Bartholomew Brinkman

Bartholomew Brinkman: On "The Shield that Came Back"

N. Scott Momaday's "The Shield that Came Back," from the poetry sequence, "In the Presence of the Sun: A Gathering of Shields" takes as one of its central metaphors the Plains Indian warrior shield. Made from the thick chest skin of a male buffalo, the warrior shield is painted with talismanic-- often animal--symbols, such as birds and deer. It was commonly believed that the design on the shield, rather than the shield itself, would protect the warrior. In making the shield a prominent metaphor in his poem, Momaday places "The Shield that Came Back" within a long Indian tradition, drawing on one of its most important cultural markers. But the shield is also suggestive of Western tradition. The shield has been a prominent Western image at least as far back as the depiction of Achilles' shield in the Iliad and has resonated through much of the literature of the West. In suggesting both Indian and Western traditions, the shield as central metaphor and Momaday's poem in general signals its need, and the need of the Modern American Indian, to negotiate both of these traditions.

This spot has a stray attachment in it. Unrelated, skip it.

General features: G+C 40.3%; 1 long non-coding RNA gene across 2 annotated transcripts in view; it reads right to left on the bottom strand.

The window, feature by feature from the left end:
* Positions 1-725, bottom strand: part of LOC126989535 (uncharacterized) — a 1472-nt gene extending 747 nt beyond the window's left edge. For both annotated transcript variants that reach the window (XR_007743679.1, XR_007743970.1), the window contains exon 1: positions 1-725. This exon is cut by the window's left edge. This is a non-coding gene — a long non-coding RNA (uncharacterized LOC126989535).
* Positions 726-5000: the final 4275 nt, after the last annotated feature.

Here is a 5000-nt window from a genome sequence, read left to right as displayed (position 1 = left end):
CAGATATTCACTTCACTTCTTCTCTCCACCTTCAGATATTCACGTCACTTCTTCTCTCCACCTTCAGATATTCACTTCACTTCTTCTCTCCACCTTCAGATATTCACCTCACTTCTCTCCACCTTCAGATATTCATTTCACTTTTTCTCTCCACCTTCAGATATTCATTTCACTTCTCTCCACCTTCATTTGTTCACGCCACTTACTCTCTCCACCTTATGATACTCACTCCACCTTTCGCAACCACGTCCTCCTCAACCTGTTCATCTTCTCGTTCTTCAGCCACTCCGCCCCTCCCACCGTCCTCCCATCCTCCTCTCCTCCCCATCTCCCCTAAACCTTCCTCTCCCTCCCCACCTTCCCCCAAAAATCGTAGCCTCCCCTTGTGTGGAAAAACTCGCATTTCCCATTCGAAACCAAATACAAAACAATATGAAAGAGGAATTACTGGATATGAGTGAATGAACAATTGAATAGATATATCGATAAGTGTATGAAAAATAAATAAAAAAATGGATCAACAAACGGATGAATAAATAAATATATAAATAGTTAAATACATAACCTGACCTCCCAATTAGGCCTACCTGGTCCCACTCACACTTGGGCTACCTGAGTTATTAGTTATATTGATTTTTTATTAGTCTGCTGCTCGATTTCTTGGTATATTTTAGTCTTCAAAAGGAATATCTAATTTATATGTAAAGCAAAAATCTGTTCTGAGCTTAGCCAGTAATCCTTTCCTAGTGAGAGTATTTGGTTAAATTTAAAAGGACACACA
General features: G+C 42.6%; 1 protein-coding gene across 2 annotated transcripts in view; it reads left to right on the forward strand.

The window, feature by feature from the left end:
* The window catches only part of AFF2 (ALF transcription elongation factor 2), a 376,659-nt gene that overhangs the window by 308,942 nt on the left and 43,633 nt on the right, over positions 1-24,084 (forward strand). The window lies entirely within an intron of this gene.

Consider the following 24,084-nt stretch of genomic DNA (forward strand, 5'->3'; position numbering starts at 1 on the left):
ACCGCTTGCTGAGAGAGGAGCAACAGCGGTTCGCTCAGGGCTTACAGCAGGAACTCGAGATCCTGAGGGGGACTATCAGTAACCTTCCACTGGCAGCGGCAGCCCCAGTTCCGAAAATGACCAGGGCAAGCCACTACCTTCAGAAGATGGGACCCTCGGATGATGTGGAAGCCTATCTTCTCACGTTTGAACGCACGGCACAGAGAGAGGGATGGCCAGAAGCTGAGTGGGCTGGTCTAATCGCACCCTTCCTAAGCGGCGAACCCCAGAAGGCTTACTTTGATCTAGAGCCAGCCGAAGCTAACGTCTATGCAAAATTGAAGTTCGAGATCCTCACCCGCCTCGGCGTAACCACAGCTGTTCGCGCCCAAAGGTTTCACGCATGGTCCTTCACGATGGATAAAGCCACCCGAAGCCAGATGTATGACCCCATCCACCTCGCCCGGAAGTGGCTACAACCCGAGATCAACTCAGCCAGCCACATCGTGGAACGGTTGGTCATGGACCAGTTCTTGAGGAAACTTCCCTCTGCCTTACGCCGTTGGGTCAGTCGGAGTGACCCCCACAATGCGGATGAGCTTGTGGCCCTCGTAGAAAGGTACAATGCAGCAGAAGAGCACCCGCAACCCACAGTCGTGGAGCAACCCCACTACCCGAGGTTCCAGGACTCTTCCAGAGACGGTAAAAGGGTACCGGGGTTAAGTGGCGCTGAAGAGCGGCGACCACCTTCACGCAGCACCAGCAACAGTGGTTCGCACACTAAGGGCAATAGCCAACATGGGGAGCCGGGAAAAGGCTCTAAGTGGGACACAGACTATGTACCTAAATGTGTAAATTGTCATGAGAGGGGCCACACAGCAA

For a poem ostensibly about a shield, however, there is a disproportionate emphasis on a fan. It is, in fact, one of the jobs of the poem to work out the identification between the fan and the shield. The poem opens with Turning Around's instructions to his son Yellow Grass that, "'You must kill/ thirty scissortails and make me a fan of their feathers.'" The fan that Yellow Grass is to make--which will require a great amount of skill and effort both in hunting the scissortails and weaving together their feathers--will resemble his father's shield. As Yellow Grass tells Turning Around, of the blue and black and white and orange beadwork, "'Those are the colors of your shield." And the "tightly bunched and closely matched" feathers of the fan "could be spread wide in a disc, like a shield." In its shape and color, the fan is patterned after the shield, just as the son is patterned after the father.